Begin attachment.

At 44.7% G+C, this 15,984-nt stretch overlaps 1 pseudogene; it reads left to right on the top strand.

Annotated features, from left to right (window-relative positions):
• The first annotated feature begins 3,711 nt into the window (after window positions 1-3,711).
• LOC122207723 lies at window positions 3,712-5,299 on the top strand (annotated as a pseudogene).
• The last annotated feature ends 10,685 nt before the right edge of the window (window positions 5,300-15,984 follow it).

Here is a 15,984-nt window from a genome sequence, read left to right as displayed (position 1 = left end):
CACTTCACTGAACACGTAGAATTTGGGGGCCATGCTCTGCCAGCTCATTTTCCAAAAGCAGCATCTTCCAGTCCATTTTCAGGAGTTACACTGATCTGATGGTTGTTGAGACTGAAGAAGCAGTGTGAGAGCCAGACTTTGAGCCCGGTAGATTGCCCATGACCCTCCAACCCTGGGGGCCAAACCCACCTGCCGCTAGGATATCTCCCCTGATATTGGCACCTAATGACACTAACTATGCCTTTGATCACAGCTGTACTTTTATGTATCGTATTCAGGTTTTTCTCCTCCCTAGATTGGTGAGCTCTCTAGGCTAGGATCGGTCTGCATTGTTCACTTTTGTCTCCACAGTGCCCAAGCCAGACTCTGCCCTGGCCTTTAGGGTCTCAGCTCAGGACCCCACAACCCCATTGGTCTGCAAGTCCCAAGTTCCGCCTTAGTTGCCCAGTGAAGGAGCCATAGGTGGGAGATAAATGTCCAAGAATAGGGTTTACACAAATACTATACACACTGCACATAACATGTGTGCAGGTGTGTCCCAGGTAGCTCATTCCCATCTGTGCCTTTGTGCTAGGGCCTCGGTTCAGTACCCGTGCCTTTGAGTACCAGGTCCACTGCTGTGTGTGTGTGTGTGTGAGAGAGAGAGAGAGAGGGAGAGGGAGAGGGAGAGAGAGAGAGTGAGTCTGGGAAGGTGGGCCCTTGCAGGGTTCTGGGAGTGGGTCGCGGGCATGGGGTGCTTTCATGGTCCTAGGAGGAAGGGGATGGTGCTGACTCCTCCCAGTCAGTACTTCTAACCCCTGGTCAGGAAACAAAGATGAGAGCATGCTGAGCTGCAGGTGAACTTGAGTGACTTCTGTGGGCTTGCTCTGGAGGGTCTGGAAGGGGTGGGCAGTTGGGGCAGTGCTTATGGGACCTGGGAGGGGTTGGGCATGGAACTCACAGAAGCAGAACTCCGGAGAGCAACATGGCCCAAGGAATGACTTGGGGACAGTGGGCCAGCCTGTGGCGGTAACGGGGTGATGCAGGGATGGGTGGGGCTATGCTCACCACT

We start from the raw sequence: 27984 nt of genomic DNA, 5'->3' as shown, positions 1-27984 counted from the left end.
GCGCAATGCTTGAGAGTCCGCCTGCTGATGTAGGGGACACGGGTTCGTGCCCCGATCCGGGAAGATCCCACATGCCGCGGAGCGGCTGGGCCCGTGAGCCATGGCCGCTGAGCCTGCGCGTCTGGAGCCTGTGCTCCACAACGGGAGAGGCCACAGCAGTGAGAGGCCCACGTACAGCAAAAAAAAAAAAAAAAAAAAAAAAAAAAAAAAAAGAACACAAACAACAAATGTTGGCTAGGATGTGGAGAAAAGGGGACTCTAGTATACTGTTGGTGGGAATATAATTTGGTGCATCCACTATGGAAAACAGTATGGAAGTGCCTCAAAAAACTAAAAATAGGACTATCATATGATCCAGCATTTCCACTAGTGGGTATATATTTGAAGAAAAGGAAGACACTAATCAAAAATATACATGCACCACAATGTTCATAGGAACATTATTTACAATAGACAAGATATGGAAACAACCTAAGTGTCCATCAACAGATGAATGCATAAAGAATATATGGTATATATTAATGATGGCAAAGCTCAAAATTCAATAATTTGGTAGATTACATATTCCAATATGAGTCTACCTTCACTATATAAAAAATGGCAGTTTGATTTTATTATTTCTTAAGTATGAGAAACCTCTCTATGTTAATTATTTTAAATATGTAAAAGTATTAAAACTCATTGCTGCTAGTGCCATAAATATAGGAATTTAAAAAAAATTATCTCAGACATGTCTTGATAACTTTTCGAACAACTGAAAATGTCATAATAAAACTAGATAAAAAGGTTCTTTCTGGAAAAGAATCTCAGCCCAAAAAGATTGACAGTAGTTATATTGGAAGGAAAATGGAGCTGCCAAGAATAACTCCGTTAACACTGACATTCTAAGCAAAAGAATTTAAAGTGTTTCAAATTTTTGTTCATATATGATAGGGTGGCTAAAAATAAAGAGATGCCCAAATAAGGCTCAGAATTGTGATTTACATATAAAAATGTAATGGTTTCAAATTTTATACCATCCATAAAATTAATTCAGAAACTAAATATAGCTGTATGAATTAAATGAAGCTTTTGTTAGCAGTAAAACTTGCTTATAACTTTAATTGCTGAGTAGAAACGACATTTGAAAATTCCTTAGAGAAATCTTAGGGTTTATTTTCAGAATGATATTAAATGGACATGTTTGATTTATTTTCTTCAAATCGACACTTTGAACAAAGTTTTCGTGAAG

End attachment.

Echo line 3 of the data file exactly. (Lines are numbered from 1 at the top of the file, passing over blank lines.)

• The first annotated feature begins 3,711 nt into the window (after window positions 1-3,711).